Fathers With Wisdom?

"The most important thing a father can do for his children is to love their mother" - Father Theodore Hesburgh, longtime president of the University of Notre Dame.

Last Father’s Day my son gave me a gift of Tim Russert’s book Wisdom of Our Fathers the content of which as described by the publisher reads:

What does it really mean to be a good father? What did your father tell you, that has stayed with you throughout your life? Was there a lesson from him, a story, or a moment that helped to make you who you are? Is there a special memory that makes you smile when you least expect it?

The book records what daughters and sons wanted to tell Russert about their own fathers, most of whom were not super dads or heroes but ordinary men who were remembered and cherished for some of their best moments- of advice, tenderness, strength, honor, discipline, and occasional eccentricity. This book is for all fathers, young or old, who can learn from the men in these pages how to get it right, and to understand that sometimes it is the little gestures that can makethe big difference for your child. For some in this book, the appreciation came later than they would have liked. But as Wisdom of Our Fathers reminds us, it is never too late to embrace it.

A chapter in the book deals with stories of forgiveness. One of these entitled ‘The Shell Game’ reads as follows:

"Every birthday or Father's Day, I would buy Dad a bag of white pistachio nuts. We'd devour them together and then play tricks on each other by hiding bags of shells where the uneaten nuts used to be. How delighted he was when I fell for it and reached in to find a handful of shells! And I was delighted when I could trick him back.

The day before my 25th birthday, my father disowned me. We had a major falling out at Disney World, where dad and his new wife were treating us to a week's vacation. Falling out: a strange way to describe an argument but an apt way to describe the sensation of losing one's balance, of being catapulted out of childhood into a new and more frightening vision of the world and one's place in it. We were about to head off to a dinner show, the Hoop-Dee-Doo review, when Dad declared that my husband and I were "No longer part of this family unit." He summarily kicked us out of the hotel at Fort Wilderness village. It's hard to find a car to rent at Disney World on Christmas day.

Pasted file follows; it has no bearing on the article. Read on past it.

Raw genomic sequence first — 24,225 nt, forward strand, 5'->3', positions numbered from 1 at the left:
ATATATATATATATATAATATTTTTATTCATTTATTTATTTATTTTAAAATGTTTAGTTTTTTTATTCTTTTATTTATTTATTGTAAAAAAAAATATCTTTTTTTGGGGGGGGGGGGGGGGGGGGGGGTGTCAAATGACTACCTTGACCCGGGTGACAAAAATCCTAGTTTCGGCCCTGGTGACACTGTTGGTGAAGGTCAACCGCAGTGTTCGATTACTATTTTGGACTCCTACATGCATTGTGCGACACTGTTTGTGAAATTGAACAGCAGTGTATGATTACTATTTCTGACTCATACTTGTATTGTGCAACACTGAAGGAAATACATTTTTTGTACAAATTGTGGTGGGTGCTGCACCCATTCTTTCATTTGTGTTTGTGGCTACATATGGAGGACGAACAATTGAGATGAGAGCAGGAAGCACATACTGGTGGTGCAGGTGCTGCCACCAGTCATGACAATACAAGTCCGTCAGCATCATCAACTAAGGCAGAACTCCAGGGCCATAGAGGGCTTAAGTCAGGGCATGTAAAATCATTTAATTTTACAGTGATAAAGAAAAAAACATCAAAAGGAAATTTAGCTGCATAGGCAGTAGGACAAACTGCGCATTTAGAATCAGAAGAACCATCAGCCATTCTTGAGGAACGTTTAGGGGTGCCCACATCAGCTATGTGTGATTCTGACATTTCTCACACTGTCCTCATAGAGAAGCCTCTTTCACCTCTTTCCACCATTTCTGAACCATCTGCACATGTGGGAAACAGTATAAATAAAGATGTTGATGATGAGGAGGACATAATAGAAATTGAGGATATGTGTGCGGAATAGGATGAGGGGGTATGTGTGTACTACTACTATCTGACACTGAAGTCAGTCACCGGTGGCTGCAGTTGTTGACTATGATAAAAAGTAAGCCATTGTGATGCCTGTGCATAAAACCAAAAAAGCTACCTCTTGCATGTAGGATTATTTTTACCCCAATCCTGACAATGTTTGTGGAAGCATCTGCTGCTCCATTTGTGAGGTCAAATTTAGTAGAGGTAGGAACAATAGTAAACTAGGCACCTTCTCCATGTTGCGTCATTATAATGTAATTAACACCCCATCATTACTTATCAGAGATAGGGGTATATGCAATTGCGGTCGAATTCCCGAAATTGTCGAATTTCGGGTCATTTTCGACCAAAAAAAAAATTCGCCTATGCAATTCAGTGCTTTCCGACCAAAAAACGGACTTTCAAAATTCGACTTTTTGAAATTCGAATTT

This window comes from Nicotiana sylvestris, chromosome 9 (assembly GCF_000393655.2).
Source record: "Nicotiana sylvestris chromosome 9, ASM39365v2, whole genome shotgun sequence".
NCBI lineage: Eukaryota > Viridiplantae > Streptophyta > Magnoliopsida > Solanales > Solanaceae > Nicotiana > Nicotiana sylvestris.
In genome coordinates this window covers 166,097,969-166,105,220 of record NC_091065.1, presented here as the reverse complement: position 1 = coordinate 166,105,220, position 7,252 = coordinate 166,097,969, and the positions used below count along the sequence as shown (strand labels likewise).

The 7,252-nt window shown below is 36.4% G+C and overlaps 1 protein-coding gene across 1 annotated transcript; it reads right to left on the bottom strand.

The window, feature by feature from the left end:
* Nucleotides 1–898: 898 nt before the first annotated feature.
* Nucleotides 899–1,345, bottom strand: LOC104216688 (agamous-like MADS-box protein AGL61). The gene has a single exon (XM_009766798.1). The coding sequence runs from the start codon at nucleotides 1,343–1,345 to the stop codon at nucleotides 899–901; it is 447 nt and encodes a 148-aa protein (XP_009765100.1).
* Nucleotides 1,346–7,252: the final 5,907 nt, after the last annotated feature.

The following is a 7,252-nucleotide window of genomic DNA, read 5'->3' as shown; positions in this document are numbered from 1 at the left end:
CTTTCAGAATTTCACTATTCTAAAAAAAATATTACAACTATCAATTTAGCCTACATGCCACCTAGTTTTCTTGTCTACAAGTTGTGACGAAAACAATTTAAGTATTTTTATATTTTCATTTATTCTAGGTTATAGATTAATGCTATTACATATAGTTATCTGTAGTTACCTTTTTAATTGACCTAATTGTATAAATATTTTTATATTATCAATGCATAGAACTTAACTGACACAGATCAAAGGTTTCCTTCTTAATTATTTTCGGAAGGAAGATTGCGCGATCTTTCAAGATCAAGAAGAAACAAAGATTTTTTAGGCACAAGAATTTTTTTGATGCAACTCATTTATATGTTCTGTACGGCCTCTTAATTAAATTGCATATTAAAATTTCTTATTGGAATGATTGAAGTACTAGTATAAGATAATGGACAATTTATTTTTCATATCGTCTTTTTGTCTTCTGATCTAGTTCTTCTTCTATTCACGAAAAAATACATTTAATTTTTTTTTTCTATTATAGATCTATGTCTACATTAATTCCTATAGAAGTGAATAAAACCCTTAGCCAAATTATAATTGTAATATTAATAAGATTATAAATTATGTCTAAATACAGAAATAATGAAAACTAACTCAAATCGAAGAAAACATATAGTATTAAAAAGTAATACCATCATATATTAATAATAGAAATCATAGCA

Later that week, we got home to a letter from Dad. "Please take your husband's last name," he wrote. "You don't deserve to carry mine." For months my dreams were vivid and violent. I dreamed I would pay him back every penny he ever spent raising me. Maybe that would unmake him my father. Then I dreamed I would take a hammer to his kneecaps.

I thought of him almost daily, my anger mixed with a yearning for reconciliation. Years passed with no contact until my first child was born. As a new parent, I could not imagine feeling anger and disappointment sharp enough, or pervasive enough, to ever cast off my child. How could Dad have done so, felt so? How wounded my father must be, how damaged his soul from his own father's stern disapproval that never abated before he died. When nursing my son one day, I decided I would reach out to him.

On Father's Day I mailed him a bag of pistachios. I sent no note. He sent me back the empty shells. No note. But I smiled, I imagine he did to.
"

What lesson did you receive from your father and if you are a father what lesson do you think you passed on to your children?

Posted July 16, 2007

5 comments:

Stan Preston said...

My father was quite an educated man and I think in some ways he was much more intellectually inclined than me.

I was troubled by this growing up as a young teenager as he seemed to know everything that was right for me and though I disagreed with some of his decisions I felt I could do nothing about it.

Now as an adult I realize that he was trying to do the best for me as he saw it. He loved me (as he still does) and obviously was trying to do the best in bringing me into adulthood as he saw it.